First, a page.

Study shows Covid-19 could devastate private universities as students delay studies to brace for looming recession

Analyst Choong Pui Yee noted that even before the pandemic began to hit Malaysia, the economic growth of the higher education sector already displayed worrying signs.— AFP pic
Analyst Choong Pui Yee noted that even before the pandemic began to hit Malaysia, the economic growth of the higher education sector already displayed worrying signs.— AFP pic

KUALA LUMPUR, May 9 — The ongoing Covid-19 pandemic is a potential catastrophe for private universities and colleges as prospective students could defer their studies due to parents’ financial difficulties, according to a think-tank’s crisis assessment study.

The Penang Institute’s Covid-19 Impact on the Tertiary Sector report stated this is compounded by the fact that private tertiary institutions predominantly rely on tuition and fees to stay afloat.

The pandemic and the ensuing movement control order has already wreaked havoc on businesses and workers, with official data showing that unemployment rose to the highest since 2010 in March when the lockdown was only two weeks’ deep.

“Besides fear of the pandemic, the looming economic recession will also mean that some parents may struggle financially. Some may not be able to afford tuition fees for their children,” said History and Regional Studies Programme senior analyst Choong Pui Yee.

The pandemic could also hurt the enrolment of foreign students, as it will likely decrease because of government control over the inflow of foreigners to avoid imported Covid-19 cases, further straining the cash flow of the institutions.

Choong noted that even before the pandemic began to hit Malaysia, the economic growth of the higher education sector already displayed worrying signs.

“In early April this year, the Asia Sentinel reported that research done by Professor Geoffrey Williams, a former deputy vice-chancellor at University Tun Razak showed that many private colleges and universities in Malaysia are operating in the red,” she said.

Choong said the only way for the majority of private universities and colleges to continue remaining in operation was through new funds or equity injections by shareholders.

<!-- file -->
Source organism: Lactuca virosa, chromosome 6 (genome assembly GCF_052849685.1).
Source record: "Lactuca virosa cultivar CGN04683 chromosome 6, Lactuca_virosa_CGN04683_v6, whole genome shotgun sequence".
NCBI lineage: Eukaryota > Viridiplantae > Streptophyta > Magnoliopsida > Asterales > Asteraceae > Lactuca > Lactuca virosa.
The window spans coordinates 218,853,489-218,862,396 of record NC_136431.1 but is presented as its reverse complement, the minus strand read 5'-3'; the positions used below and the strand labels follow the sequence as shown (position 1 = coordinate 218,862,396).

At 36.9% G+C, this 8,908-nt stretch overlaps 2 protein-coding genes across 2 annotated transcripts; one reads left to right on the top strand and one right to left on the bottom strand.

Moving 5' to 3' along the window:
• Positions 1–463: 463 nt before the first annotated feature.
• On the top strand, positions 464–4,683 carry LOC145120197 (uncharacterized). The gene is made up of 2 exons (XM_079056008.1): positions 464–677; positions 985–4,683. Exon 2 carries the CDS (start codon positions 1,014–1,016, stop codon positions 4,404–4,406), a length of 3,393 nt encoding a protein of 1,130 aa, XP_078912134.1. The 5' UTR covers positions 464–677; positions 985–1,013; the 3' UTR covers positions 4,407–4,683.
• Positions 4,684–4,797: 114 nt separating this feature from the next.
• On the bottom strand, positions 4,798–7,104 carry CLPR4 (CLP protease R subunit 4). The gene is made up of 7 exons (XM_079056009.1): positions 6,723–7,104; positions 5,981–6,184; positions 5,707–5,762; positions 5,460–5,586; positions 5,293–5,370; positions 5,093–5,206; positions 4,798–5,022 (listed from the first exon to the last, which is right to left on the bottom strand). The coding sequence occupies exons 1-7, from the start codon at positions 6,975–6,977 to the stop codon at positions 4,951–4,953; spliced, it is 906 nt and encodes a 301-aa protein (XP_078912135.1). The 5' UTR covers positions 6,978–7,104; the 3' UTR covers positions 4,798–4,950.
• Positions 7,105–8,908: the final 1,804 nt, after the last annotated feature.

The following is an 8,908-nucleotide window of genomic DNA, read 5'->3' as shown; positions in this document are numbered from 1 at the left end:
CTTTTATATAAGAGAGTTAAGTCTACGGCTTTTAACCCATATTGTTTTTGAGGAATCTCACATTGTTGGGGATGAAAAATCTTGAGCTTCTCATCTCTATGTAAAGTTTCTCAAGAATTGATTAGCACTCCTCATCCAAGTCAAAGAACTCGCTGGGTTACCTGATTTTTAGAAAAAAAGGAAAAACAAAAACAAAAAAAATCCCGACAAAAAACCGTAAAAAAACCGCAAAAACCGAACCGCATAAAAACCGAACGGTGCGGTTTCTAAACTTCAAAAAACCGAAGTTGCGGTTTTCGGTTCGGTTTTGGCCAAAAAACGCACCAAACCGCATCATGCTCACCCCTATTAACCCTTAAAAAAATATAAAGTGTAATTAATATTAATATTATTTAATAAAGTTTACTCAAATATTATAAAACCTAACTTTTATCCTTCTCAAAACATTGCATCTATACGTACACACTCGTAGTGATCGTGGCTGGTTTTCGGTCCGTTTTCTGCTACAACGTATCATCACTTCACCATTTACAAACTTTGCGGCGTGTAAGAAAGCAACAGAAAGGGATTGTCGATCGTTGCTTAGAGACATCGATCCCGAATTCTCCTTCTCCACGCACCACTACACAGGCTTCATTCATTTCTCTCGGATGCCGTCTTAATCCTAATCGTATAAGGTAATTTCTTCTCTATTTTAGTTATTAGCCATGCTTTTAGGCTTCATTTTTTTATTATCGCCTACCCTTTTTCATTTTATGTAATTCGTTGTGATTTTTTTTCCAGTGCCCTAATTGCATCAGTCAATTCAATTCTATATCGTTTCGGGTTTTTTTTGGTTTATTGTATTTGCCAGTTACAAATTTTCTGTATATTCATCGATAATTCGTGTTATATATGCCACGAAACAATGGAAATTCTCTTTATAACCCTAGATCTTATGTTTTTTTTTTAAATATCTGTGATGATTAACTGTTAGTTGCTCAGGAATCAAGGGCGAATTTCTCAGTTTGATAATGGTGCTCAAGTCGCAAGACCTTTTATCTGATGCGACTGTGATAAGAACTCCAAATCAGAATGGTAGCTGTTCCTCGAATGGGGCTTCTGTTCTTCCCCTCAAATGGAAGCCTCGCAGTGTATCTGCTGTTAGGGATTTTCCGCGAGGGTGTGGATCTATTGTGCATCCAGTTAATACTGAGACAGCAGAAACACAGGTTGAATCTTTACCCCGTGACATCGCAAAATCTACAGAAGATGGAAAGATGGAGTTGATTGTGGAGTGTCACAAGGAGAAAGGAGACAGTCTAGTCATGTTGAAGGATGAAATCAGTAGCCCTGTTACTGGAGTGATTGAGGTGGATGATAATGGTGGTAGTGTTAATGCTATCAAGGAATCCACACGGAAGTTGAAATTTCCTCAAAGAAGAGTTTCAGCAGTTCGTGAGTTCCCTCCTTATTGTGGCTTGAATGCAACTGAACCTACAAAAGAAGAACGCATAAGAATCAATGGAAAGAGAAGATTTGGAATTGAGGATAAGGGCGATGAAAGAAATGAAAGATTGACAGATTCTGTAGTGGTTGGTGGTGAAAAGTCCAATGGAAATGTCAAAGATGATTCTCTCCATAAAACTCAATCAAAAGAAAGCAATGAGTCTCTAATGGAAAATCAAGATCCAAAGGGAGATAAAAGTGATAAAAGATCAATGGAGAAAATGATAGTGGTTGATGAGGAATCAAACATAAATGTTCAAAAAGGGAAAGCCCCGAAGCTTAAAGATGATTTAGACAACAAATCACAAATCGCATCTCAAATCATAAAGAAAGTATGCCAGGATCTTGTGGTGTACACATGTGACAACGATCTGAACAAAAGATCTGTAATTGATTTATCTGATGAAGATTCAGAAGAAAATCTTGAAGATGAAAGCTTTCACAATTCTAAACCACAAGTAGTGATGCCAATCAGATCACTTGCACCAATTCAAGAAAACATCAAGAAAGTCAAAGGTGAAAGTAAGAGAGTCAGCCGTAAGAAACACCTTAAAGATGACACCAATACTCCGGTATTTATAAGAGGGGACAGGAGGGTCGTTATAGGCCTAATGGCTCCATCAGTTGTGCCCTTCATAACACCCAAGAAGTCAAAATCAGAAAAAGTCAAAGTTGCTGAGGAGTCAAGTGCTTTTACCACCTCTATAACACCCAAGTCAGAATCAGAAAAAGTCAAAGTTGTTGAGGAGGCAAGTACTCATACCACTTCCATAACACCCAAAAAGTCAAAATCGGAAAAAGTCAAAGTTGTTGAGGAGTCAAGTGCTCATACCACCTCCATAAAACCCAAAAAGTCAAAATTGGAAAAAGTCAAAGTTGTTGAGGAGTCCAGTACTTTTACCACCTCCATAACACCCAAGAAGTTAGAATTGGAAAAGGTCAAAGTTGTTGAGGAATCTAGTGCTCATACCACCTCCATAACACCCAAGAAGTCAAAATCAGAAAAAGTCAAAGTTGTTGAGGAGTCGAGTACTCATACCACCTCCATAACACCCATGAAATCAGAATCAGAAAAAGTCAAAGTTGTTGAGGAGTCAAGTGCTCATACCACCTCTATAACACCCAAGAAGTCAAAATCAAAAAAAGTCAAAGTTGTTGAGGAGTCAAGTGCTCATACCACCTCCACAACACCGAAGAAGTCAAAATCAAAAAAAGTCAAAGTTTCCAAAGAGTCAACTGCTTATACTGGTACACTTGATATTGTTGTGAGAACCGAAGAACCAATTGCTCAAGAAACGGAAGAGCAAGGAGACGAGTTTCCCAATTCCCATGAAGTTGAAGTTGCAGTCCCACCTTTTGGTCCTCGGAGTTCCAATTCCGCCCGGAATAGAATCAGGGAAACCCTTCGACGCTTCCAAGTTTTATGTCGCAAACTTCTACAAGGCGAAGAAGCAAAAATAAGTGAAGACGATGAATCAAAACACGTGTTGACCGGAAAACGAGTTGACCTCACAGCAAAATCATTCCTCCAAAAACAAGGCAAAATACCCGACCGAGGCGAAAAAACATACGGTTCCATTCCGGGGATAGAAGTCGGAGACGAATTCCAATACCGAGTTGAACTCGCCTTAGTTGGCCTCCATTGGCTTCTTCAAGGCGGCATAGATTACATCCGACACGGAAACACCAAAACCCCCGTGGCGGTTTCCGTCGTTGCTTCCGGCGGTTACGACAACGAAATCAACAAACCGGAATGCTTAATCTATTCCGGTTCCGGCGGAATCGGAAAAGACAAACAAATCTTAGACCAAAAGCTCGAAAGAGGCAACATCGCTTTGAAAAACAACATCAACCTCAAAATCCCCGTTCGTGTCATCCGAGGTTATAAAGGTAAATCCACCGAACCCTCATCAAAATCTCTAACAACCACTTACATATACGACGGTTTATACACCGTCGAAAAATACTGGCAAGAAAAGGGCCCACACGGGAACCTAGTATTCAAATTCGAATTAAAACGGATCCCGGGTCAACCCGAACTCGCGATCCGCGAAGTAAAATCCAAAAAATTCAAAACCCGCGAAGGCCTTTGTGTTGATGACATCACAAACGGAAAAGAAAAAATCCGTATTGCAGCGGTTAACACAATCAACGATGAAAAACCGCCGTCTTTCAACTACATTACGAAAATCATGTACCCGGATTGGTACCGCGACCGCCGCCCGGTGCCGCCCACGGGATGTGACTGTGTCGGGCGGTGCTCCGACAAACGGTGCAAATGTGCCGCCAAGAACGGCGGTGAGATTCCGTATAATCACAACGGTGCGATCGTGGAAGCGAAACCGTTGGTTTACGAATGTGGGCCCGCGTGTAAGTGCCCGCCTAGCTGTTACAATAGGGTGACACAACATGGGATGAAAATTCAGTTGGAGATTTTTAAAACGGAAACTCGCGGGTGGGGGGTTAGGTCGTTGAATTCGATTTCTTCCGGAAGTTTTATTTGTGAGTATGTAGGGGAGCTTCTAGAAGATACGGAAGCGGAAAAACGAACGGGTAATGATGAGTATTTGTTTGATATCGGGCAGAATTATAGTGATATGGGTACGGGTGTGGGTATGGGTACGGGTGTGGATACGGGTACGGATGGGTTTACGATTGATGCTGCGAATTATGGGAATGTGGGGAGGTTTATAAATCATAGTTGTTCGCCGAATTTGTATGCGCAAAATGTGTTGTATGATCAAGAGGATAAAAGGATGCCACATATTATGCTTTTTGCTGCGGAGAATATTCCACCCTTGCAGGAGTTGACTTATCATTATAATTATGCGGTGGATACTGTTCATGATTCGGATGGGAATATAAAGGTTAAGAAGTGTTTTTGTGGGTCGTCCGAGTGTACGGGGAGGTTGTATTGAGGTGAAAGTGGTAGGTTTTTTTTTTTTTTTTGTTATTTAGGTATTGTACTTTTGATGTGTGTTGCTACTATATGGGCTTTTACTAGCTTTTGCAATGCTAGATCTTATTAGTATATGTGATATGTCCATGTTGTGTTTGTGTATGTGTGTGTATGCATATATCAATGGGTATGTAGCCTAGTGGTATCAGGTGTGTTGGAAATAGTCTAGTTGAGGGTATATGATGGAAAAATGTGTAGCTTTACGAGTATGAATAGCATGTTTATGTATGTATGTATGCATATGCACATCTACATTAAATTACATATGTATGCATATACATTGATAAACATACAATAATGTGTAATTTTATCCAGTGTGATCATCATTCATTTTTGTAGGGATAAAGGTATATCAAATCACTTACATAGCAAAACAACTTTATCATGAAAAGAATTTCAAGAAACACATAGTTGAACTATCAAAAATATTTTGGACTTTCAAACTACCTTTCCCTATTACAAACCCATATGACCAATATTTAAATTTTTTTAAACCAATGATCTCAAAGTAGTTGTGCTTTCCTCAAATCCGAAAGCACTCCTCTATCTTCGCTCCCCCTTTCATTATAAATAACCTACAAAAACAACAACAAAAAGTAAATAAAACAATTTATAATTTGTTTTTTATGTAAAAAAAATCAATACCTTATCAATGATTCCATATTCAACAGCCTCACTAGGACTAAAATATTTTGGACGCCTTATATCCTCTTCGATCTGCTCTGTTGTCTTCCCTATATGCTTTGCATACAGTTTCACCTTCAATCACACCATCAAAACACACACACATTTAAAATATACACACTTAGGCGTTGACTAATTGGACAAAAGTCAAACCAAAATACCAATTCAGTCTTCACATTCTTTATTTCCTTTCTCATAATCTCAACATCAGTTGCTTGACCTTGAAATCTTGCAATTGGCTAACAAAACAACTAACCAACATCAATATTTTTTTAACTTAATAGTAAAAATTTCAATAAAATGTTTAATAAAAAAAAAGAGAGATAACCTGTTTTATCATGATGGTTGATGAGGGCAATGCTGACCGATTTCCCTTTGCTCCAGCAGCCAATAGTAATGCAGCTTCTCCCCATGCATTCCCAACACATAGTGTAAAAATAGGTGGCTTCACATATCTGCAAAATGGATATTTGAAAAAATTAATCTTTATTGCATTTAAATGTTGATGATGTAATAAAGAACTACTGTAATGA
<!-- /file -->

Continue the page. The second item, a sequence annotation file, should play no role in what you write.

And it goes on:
“Public universities will most likely have to review their annual budget. It is not entirely impossible that the government, despite having allocated an annual budget to the higher education ministry may review the situation, given the current situation. 

“Non-essential programmes like conferences, seminars or invitation of foreign speakers are likely to be cancelled. Academic staff may also face greater difficulties in applying for internal grants for research or conferences. Likewise, plans to upgrade facilities may have to be postponed,” she said.

The pandemic’s impact will also affect tertiary education sector employees, as the analyst said academic staff will now have to adjust themselves to teaching online and to navigate the technical challenges of online classrooms, while non-academic staff will have to find ways to minimize disruptions.

“Untenured professors, contractual staff and international staff will face greater employment uncertainty. Contractual staff such as sessional lecturers, and part-time researchers already face employment uncertainty as a matter of course, even before Covid-19. 

“Unlike permanent staff, many part-time or contractual staff do not enjoy social security or any other benefits such as insurance coverage or employment provident funds. They are also dependent on whether the courses they teach are being offered in that particular semester,” she said.

In certain instances, Choong noted that the continuance of part-time or contractual staff’s jobs is dependent on the favour of their direct superiors, making it highly likely that they will become the first to go when universities or colleges have to save costs.

“One should not underestimate the mental stress the staff have to face. 

“Not only will academic staff have to learn how to conduct online teaching, perhaps even tweaking their lessons, managing students’ questions and complaints as well as marking papers, they also have to be more responsive to the students’ queries. 

“This would mean a more proactive approach in responding to students’ emails on top of learning how to do online teaching. For those in the applied sciences in particular, it would be even harder for the academic staff to teach since they cannot use the tools in the laboratories,” she said. 

With the addition of non-academic staff having to manage the schedules, complaints and incessant queries from students and staff, Choong said the disruptions will increase the mental stress and raise the possibility of burnout among tertiary education employees.

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